Foreword Reviews

The Other New Girl

Clarion Rating: 4 out of 5

The Other New Girl is a suspenseful, absorbing, literary exploration of life, death, and the stuff that happens in between.

The Other New Girl is much more than a suspense-fueled coming-of-age novel.  L. B. Gschwandtner employs mystery and metaphor to excavate relationships within a unique community. The truths she ultimately exposes—unadulterated by environment, era, or age—prove to be universal.

The story, related decades after the fact by Greenwood, one of two new girls who joined a Quaker boarding school’s co-ed class, is launched with an abundance of intrigue about what happened to “the other new girl.” More immediate mysteries and relationships quickly demote the other girl, though. In the first two thirds of the book, she is as insignificant as a character as she was insignificant to her classmates for the majority of her first semester.

The other new girl earns her appellation by being so bland in appearance and personality that nobody, except Greenwood, knows her name. Until she becomes conspicuous through her absence, Moll is not anything more than an occasional, passive presence in the story.

The book’s metaphors and descriptions of people and places are as evocative as they are unobtrusive, enhancing the plot and character development without sacrificing momentum. Even graphic metaphors, such as “After it was all over, a bloodstain the size of a VW Beetle covered the floor under her bed,” modestly serve as reminders of the era.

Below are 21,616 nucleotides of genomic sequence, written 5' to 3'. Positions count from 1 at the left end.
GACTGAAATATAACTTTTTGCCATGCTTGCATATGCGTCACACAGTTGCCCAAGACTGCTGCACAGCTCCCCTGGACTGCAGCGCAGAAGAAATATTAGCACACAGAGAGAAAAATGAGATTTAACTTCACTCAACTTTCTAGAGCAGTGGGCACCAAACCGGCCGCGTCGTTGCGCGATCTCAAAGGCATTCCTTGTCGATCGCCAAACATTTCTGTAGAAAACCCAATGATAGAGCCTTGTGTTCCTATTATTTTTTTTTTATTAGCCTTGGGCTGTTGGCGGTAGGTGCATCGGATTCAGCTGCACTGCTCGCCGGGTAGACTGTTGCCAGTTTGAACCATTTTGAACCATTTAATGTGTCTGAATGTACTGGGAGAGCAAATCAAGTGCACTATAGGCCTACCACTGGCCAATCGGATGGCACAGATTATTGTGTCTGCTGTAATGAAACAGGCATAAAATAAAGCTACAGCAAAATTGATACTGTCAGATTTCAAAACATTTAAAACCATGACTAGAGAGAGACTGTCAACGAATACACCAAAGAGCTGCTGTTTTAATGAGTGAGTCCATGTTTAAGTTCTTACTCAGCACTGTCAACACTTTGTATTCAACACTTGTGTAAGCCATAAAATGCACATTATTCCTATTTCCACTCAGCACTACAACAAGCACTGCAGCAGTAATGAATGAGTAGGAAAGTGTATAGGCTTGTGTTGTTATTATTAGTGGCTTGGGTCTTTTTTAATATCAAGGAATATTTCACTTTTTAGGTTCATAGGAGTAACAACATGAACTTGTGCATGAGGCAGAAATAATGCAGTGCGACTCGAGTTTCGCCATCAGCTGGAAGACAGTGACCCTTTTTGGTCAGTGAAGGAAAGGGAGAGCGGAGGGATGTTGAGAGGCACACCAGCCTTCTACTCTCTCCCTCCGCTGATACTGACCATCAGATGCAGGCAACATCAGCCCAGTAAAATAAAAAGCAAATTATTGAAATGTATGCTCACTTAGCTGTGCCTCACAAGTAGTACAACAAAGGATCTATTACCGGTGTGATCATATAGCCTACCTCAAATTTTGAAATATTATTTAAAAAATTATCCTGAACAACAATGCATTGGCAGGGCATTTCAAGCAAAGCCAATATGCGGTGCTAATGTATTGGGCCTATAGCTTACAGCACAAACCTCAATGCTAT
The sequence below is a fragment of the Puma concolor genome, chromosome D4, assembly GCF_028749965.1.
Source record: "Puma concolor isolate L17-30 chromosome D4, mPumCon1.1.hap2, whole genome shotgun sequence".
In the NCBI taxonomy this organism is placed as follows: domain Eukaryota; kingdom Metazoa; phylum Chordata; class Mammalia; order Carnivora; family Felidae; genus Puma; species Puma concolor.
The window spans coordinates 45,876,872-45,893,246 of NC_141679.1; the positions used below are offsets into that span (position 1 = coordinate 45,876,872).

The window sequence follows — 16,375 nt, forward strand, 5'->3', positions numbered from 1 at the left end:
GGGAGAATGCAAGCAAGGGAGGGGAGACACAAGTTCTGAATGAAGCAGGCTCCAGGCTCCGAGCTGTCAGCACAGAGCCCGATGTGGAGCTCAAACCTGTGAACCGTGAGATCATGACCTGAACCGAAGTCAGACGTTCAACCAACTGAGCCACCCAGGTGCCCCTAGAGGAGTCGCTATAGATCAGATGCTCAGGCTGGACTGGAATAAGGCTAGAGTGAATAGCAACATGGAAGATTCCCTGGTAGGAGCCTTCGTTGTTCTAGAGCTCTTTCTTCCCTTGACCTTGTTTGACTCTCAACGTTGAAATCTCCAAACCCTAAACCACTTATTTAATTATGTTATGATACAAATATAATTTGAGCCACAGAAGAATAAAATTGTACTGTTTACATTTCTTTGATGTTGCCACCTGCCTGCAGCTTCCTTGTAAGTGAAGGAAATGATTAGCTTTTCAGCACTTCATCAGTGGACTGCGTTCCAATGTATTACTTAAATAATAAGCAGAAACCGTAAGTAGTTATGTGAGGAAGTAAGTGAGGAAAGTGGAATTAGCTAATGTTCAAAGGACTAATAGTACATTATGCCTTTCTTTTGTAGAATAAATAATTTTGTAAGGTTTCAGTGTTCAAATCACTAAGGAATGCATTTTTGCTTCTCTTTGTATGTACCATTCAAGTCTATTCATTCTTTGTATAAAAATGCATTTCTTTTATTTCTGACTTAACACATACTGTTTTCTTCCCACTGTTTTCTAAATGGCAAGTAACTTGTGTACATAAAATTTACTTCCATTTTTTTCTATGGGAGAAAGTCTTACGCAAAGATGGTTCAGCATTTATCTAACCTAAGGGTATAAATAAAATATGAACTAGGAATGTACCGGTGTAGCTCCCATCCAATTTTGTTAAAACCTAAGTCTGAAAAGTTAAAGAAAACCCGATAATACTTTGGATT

Individuals are fleshed out within moments of being introduced through the distinctive features—whether a name, demeanor, quirk, favorite object, or dearest diversion—that best epitomize their complexities. In rare instances, setting descriptions impede forward movement by focusing too much on nearby structures or landscapes that are irrelevant to the book’s current trajectory.

Greenwood is a grandmother by the time she narrates the story. She skips forward and backward through her lifetime as she untangles the most alluring loose threads, tugging at suspiciously taut ones to see where they might lead.

Suspense emanates as much from strategic gaps in the chronology as it does from the judicious foreshadowing of events yet to take place in the girls’ story. Scenes are deftly managed, dropping in and out of sequence in an engaging way. In a few scenes, the sequence is murky, but by the time frustration threatens to pounce, the fog has already lifted.

Just as the other new girl is remembered more for her absence than for her presence, Greenwood’s story is all about the self-discovery that comes from sifting truth out from expectations. Who Greenwood becomes has little to do with who she thought she was as a teen and everything to do with how she discovered who she was not.

The Other New Girl is a suspenseful, absorbing, literary exploration of life, death, and the stuff that happens in between.

Reviewed by Linda Thorlakson

Disclosure: This article is not an endorsement, but a review. The publisher of this book provided free copies of the book and paid a small fee to have their book reviewed by a professional reviewer. Foreword Reviews and Clarion Reviews make no guarantee that the publisher will receive a positive review. Foreword Magazine, Inc. is disclosing this in accordance with the Federal Trade Commission’s 16 CFR, Part 255.

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